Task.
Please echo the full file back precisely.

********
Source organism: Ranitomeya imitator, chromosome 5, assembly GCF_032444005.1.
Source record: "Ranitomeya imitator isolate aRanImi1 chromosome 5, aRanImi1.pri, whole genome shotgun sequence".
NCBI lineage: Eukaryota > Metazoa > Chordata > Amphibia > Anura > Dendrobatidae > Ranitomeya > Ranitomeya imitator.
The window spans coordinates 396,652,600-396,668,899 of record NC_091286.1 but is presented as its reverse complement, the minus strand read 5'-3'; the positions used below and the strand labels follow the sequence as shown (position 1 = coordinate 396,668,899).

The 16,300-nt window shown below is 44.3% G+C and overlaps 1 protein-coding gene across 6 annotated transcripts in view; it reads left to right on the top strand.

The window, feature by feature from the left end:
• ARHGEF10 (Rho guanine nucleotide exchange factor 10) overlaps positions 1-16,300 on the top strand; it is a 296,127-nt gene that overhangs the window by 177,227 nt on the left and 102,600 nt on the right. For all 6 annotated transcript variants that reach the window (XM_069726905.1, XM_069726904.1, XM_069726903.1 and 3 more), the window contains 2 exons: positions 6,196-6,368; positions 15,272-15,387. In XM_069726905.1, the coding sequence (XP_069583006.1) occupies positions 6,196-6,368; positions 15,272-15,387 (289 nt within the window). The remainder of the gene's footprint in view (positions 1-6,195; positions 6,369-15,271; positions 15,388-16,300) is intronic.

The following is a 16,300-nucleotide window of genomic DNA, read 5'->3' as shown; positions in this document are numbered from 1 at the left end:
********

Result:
Source organism: Ranitomeya imitator, chromosome 5, assembly GCF_032444005.1.
Source record: "Ranitomeya imitator isolate aRanImi1 chromosome 5, aRanImi1.pri, whole genome shotgun sequence".
NCBI lineage: Eukaryota > Metazoa > Chordata > Amphibia > Anura > Dendrobatidae > Ranitomeya > Ranitomeya imitator.
The window spans coordinates 396,652,600-396,668,899 of record NC_091286.1 but is presented as its reverse complement, the minus strand read 5'-3'; the positions used below and the strand labels follow the sequence as shown (position 1 = coordinate 396,668,899).

The 16,300-nt window shown below is 44.3% G+C and overlaps 1 protein-coding gene across 6 annotated transcripts in view; it reads left to right on the top strand.

The window, feature by feature from the left end:
• ARHGEF10 (Rho guanine nucleotide exchange factor 10) overlaps positions 1-16,300 on the top strand; it is a 296,127-nt gene that overhangs the window by 177,227 nt on the left and 102,600 nt on the right. For all 6 annotated transcript variants that reach the window (XM_069726905.1, XM_069726904.1, XM_069726903.1 and 3 more), the window contains 2 exons: positions 6,196-6,368; positions 15,272-15,387. In XM_069726905.1, the coding sequence (XP_069583006.1) occupies positions 6,196-6,368; positions 15,272-15,387 (289 nt within the window). The remainder of the gene's footprint in view (positions 1-6,195; positions 6,369-15,271; positions 15,388-16,300) is intronic.

The following is a 16,300-nucleotide window of genomic DNA, read 5'->3' as shown; positions in this document are numbered from 1 at the left end: